Background: Single Institutional Review Boards (sIRB) are not achieving the benefits envisioned by the National Institutes of Health. The recently published Health Level Seven (HL7®) Fast Healthcare Interoperability Resources (FHIR®) data exchange standard seeks to improve sIRB operational efficiency. Methods and results: We conducted a study to determine whether the use of this standard would be economically attractive for sIRB workflows collectively and for Reviewing and Relying institutions. We examined four sIRB-associated workflows at a single institution: (1) Initial Study Protocol Application, (2) Site Addition for an Approved sIRB study, (3) Continuing Review, and (4) Medical and Non-Medical Event Reporting. Task-level information identified personnel roles and their associated hour requirements for completion. Tasks that would be eliminated by the data exchange standard were identified. Personnel costs were estimated using annual salaries by role. No tasks would be eliminated in the Initial Study Protocol Application or Medical and Non-Medical Event Reporting workflows through use of the proposed data exchange standard. Site Addition workflow hours would be reduced by 2.50 h per site (from 15.50 to 13.00 h) and Continuing Review hours would be reduced by 9.00 h per site per study year (from 36.50 to 27.50 h). Associated costs savings were $251 for the Site Addition workflow (from $1609 to $1358) and $1033 for the Continuing Review workflow (from $4110 to $3076). Conclusion: Use of the proposed HL7 FHIR® data exchange standard would be economically attractive for sIRB workflows collectively and for each entity participating in the new workflows.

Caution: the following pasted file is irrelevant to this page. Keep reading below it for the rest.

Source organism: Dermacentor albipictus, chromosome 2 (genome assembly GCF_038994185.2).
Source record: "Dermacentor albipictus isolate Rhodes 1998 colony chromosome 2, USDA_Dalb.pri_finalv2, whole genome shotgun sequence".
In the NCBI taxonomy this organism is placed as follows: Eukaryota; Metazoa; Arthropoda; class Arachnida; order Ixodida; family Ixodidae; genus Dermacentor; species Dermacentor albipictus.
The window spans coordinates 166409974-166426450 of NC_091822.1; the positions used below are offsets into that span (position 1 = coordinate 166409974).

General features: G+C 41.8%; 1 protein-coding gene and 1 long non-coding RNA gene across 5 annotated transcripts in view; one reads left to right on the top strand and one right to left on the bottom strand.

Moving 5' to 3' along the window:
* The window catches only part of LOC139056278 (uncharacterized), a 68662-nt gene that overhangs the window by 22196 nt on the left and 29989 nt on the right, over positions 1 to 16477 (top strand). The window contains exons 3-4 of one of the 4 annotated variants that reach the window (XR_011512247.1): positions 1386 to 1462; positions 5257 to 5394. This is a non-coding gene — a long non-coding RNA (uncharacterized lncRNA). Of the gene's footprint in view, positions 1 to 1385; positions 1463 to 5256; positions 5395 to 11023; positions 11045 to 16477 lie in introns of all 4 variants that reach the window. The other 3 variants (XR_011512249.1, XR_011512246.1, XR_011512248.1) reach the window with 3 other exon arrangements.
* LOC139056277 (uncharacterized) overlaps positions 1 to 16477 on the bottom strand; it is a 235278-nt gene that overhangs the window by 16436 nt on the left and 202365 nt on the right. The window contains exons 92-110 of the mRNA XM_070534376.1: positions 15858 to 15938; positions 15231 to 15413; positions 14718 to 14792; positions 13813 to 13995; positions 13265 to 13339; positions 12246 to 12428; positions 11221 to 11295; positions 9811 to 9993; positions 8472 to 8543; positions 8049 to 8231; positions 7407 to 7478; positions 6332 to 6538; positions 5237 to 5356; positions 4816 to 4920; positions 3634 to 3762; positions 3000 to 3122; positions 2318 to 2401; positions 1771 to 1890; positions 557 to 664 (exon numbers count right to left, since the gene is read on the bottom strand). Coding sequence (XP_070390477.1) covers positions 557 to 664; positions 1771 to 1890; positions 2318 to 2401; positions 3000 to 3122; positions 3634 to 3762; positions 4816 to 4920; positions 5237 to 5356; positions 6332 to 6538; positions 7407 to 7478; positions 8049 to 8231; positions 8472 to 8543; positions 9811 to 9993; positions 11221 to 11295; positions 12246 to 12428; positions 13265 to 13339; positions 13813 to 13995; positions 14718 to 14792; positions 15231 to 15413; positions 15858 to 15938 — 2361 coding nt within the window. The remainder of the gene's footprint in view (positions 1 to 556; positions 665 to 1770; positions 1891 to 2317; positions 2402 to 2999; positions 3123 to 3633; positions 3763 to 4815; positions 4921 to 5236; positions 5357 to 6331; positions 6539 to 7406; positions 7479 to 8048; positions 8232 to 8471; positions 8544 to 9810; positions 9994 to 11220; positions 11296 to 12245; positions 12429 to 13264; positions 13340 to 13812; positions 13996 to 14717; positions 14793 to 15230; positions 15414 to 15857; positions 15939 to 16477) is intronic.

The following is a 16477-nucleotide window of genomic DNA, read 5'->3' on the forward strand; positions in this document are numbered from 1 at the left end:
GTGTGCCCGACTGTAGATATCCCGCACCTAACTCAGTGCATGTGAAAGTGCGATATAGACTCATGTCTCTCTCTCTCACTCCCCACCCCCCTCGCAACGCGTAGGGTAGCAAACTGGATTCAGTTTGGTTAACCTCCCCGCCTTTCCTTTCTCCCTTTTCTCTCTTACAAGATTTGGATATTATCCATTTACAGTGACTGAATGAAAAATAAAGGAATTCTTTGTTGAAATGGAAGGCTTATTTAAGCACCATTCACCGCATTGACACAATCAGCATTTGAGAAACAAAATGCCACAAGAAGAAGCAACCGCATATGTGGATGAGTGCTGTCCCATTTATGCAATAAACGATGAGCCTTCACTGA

ASJC Scopus subject areas
- Pharmacology (medical)